Also, once you get a safe, you will begin to store many other valuables in it, especially when you go on a trip or vacation.
I have 2 Liberty safes in my house; they are decent safes, but I realize they are not vaults by any means.
They each have a warming bar (Golden Rod, etc.) to help minimize 'condensation' (not humidity) + each has a large 'closet-sized' desiccant for absorbing humidity (Home Depot sells them).
Even in KS, I remove about 1/2 pint of water from each safe every 6 weeks.
A garage safe would require me to be stripping/oiling my firearms every few weeks... to much work, for me.
 

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Discussion Starter · #33 ·
Thanks for all the replies guys. If I get the safe I linked, I think I can bring it up with an appliance dolly and another male. I'll put it upstairs.

My house is well alarmed (interior/exterior cameras, window smash sensors, door sensors etc) but it will still take the county 15-25 minutes to respond. They have horrible response times in Palm Beach County with the Sheriff's Office. I might put a siren inside the closet which will make it extra obnoxious if they are in there trying to mess with the safe.
 

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I have a few safes in the garage and a small safe up stairs. I deal with safes all the time at work. In over 20 years I have yet to see a thief open a safe! I have seen all the videos of safes being opened. the one thing they all have in common is they are filmed by professional safe people to sell their product over another. As a professional, there aren't many safes I could not get into!

I would not worry as much about who made the safe as where its installed. You can make a cheap safe very difficult to open by putting it in a location that makes using a pry bar next to impossible. Likewise if the thief can't get access to the sides and back he cant cut the side off!

If I were getting a new safe, I'd pay most attn to the locking system. Look for a dial lock that spins smoothly, and is located so that you can see the dial easily. I had one that I needed a step stool to see the dial.[ notice I say had]. Id stay away from electronic locks. That's what normally breaks. DR
 

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I'm curious, what's the reasoning behind your decision? (I happen to agree with you.)
90% of the people I know that have had their homes broken into(or a close friend of theirs)...have had people only break into the garage to steal tools or whatever else they happen to see that they like. I suspect most(not all) robbers in my area avoid going into the actual home due to the fact that 95% of the local population has more guns in their home than people. So if a robber only goes into the garage and sees a safe, odds are they are going to want to get into that fancy (or not so fancy) gun safe.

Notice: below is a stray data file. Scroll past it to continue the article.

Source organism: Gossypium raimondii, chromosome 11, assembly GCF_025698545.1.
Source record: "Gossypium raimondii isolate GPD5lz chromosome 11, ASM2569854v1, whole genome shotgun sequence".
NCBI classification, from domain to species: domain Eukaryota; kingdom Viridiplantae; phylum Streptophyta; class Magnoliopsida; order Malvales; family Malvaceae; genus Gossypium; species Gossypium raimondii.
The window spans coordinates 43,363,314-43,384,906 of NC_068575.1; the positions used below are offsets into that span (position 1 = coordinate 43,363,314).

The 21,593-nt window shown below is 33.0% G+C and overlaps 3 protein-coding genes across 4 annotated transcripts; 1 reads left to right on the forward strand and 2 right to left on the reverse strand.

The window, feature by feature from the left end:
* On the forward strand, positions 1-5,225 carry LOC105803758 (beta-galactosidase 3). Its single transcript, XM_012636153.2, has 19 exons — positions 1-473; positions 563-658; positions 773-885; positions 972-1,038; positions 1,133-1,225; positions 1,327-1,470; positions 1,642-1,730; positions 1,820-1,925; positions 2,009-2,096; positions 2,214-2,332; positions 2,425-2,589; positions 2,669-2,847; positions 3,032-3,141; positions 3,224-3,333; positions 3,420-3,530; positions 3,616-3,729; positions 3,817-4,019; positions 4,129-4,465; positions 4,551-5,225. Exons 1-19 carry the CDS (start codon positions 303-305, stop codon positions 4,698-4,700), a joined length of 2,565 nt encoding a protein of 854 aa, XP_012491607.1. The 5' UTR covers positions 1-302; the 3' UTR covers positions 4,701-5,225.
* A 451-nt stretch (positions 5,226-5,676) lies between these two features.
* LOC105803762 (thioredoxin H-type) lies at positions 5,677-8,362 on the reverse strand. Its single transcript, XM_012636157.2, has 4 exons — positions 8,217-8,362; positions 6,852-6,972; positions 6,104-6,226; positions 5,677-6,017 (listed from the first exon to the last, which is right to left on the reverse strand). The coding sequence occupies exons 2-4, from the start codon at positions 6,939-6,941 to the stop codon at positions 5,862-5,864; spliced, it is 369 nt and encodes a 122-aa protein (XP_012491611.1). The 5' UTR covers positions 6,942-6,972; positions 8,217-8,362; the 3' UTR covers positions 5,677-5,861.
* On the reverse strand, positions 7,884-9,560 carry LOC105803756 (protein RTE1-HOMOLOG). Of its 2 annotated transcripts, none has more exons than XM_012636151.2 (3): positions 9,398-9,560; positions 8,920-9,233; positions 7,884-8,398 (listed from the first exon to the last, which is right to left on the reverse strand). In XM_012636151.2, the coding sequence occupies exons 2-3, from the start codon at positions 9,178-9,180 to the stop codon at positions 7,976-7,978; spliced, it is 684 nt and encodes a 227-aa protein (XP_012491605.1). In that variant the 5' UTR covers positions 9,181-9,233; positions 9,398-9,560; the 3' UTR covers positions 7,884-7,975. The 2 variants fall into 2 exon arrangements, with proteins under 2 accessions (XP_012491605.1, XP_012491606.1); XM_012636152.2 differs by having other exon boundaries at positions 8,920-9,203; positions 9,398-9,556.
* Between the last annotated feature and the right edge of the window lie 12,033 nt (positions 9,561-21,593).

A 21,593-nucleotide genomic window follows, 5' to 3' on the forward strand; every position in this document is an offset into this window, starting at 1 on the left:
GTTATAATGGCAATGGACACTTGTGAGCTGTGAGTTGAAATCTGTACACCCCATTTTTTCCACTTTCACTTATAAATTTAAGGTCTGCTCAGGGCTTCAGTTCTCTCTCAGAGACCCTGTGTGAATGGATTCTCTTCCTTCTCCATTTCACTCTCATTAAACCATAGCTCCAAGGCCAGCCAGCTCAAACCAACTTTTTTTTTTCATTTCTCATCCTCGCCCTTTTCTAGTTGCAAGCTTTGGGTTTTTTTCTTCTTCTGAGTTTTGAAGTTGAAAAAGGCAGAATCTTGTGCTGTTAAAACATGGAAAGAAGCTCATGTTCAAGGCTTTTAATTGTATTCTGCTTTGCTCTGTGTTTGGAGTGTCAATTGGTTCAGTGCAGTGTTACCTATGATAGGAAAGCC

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Discussion Starter · #36 ·
Maybe I'll build a mechanism that once the safe door opens during an alarm event, it will lock the door to access the room where the safe is and release tear gas for 10 minutes. lol
 

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Thanks for all the replies guys. If I get the safe I linked, I think I can bring it up with an appliance dolly and another male. I'll put it upstairs.

My house is well alarmed (interior/exterior cameras, window smash sensors, door sensors etc) but it will still take the county 15-25 minutes to respond. They have horrible response times in Palm Beach County with the Sheriff's Office. I might put a siren inside the closet which will make it extra obnoxious if they are in there trying to mess with the safe.
If not, you need to hit the gym :rolleyes: It really should be no problem, I think you are underestimating your strength
 

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Maybe I'll build a mechanism that once the safe door opens during an alarm event, it will lock the door to access the room where the safe is and release tear gas for 10 minutes. lol
I know that was an LOL post, BUT many years ago when Gramps only had a metal cabinet to store his guns he did rig it with a tear gas bomb, with a sign on the front in big red letters that said "DISARM". One evening when we were getting ready to go out, my youngest step daughter said something that made Gramps so mad that instead of disarming the bomb he jerked the door open.

This was in the basement, not far from the furnace.

Not only did he have to change clothes before we left, we had tear gas all through the house, via the furnace fan, every time the furnace came on and it was late fall. And he had to throw away his really good leather shoulder holster, and...on and on.

So much for booby traps of any kind. :frown:
 

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What ever you do make sure the safe is bolted down.

The idea is to provide an obstacle that can't be easily be overcome with common burglar tools and in the short period of time the burglars are in your home and can't be picked up or dragged out.

Fire protection is another category.

Sam
 

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You can get them in just about anywhere you want. Even my 48 gun safes were not that hard to get in turned side ways they fit through most doors. As for the weight good dollies a little help and a plan make it easy